• Principles of qualitative analysis: Groups I to V (only Ag+, Hg2+, Cu2+, Pb2+, Bi3+, Fe3+, Cr3+, Al3+, Ca2+, Ba2+, Zn2+, Mn2+ and Mg2+); Nitrate, halides (excluding fluoride), sulphate and sulphide.

Organic Chemistry Syllabus

Unit 1 Basic Concepts
  • Hybridization of carbon; _ and _-bonds; Shapes of simple organic molecules, Structural and geometrical isomerism, Optical isomerism of compounds containing up to two asymmetric centres, (R,S and E,Z nomenclature excluded).
  • IUPAC nomenclature of simple organic compounds (only hydrocarbons, monofunctional, and bifunctional compounds), Conformations of ethane and butane (Newman projections), Resonance and hyperconjugation.
  • Keto-enol tautomerism, Determination of empirical and molecular formulae of simple compounds (only combustion method); Hydrogen bonds: definition and their effects on physical properties of alcohols and carboxylic acids.
  • Inductive and resonance effects on acidity and basicity of organic acids and bases, Polarity and inductive effects in alkyl halides.
  • Reactive intermediates produced during homolytic and heterolytic bond cleavage, Formation, structure and stability of carbocations, carbanions and free radicals.
Unit 2 Preparation, properties, and reactions of Alkenes and Alkynes
  • Physical properties of alkenes and alkynes (boiling points, density and dipole moments); Acidity of alkynes.
  • Acid-catalyzed hydration of alkenes and alkynes (excluding the stereochemistry of addition and elimination), Reactions of alkenes with KMnO4 and ozone.
  • Reduction of alkenes and alkynes; Preparation of alkenes and alkynes by elimination reactions.
  • Electrophilic addition reactions of alkenes with X2, HX, HOX, and H2O (X=halogen), Addition reactions of alkynes, and Metal acetylides.
Unit 3 Properties, Preparation, and reactions of Alkanes
  • Homologous series, physical properties of alkanes (melting points, boiling points and density).
  • Combustion and halogenation of alkanes.
  • Preparation of alkanes by Wurtz reaction and decarboxylation reactions.
Unit 4 Reactions of Phenol and Benzene
  • Structure and aromaticity, Electrophilic substitution reactions: halogenation, nitration, sulphonation, Friedel-Crafts alkylation and acylation, Effect of o-, m- and p-directing groups in monosubstituted benzenes.
  • Phenols: Acidity, electrophilic substitution reactions (halogenation, nitration and sulphonation); Reimer-Tiemann reaction, and Kolbe reaction.
Unit 5 Characteristic Reactions
  • Alkyl halides: rearrangement reactions of alkyl carbocation, Grignard reactions, nucleophilic substitution reactions.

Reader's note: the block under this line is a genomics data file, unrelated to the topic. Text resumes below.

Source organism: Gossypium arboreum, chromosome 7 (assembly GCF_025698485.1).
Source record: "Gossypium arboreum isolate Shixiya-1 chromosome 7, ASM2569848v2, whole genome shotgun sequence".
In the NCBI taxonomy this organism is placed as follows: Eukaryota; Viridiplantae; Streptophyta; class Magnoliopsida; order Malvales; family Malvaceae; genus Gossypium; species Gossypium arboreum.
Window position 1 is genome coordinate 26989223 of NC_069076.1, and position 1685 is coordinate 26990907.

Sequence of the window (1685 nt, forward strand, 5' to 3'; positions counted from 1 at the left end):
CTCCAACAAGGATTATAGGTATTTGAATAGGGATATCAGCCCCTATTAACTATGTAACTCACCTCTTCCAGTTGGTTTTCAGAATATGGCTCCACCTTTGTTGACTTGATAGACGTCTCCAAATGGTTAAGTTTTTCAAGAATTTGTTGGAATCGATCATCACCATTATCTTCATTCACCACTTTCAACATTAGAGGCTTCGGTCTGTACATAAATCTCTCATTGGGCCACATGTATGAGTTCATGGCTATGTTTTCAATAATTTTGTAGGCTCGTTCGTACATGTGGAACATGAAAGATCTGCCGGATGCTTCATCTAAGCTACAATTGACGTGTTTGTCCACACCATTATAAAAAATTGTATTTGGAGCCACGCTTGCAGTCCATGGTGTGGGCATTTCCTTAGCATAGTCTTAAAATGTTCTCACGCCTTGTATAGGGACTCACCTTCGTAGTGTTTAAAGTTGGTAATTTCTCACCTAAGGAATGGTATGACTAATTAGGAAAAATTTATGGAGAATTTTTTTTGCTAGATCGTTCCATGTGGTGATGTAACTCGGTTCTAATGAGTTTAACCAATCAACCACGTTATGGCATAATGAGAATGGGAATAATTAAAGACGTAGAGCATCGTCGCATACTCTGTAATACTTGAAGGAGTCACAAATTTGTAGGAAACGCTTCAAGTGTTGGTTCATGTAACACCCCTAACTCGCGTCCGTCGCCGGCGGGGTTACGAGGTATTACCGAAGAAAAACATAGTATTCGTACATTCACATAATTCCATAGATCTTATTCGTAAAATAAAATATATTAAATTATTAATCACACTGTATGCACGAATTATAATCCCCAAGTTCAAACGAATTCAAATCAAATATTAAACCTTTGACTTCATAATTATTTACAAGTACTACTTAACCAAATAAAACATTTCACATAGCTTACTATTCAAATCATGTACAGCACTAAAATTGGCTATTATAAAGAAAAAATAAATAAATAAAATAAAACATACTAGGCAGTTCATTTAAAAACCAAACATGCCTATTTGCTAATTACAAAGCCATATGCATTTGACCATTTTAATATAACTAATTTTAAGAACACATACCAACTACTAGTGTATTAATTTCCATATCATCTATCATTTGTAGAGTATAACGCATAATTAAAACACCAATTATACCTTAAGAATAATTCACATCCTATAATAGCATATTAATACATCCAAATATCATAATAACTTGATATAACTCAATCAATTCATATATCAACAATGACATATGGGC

• Alcohols: esterification, dehydration and oxidation, reaction with sodium, phosphorus halides, ZnCl2/concentrated HCl, conversion of alcohols into aldehydes and Ketones.
  • Ethers: Preparation by Williamson’s Synthesis; Aldehydes and Ketones: oxidation, reduction, oxime and hydrazone formation; aldol condensation, Perkin reaction; Cannizzaro reaction; haloform reaction and nucleophilic addition reactions (Grignard addition).
  • Carboxylic acids: formation of esters, acid chlorides, and amides, ester hydrolysis.
  • Amines: basicity of substituted anilines and aliphatic amines, preparation from nitro compounds, reaction with nitrous acid, the azo coupling reaction of diazonium salts of aromatic amines, Sandmeyer and related reactions of diazonium salts; carbylamine reaction.
  • Haloarenes: nucleophilic aromatic substitution in haloarenes and substituted haloarenes (excluding Benzyne mechanism and Cine substitution).
Unit 6 Carbohydrates
  • Classification, mono- and disaccharides (glucose and sucrose), Oxidation, reduction, glycoside formation and hydrolysis of sucrose.
  • Amino acids and peptides: General structure (only primary structure for peptides) and physical properties.
  • Properties and uses of some important polymers: Natural rubber, cellulose, nylon, Teflon, and PVC.
Unit 7 Practical Organic Chemistry
  • Detection of elements (N, S, halogens).
  • Detection and identification of the following functional groups: hydroxyl (alcoholic and phenolic), carbonyl (aldehyde and ketone), carboxyl, amino and nitro.
  • Chemical methods of separation of mono-functional organic compounds from binary mixtures.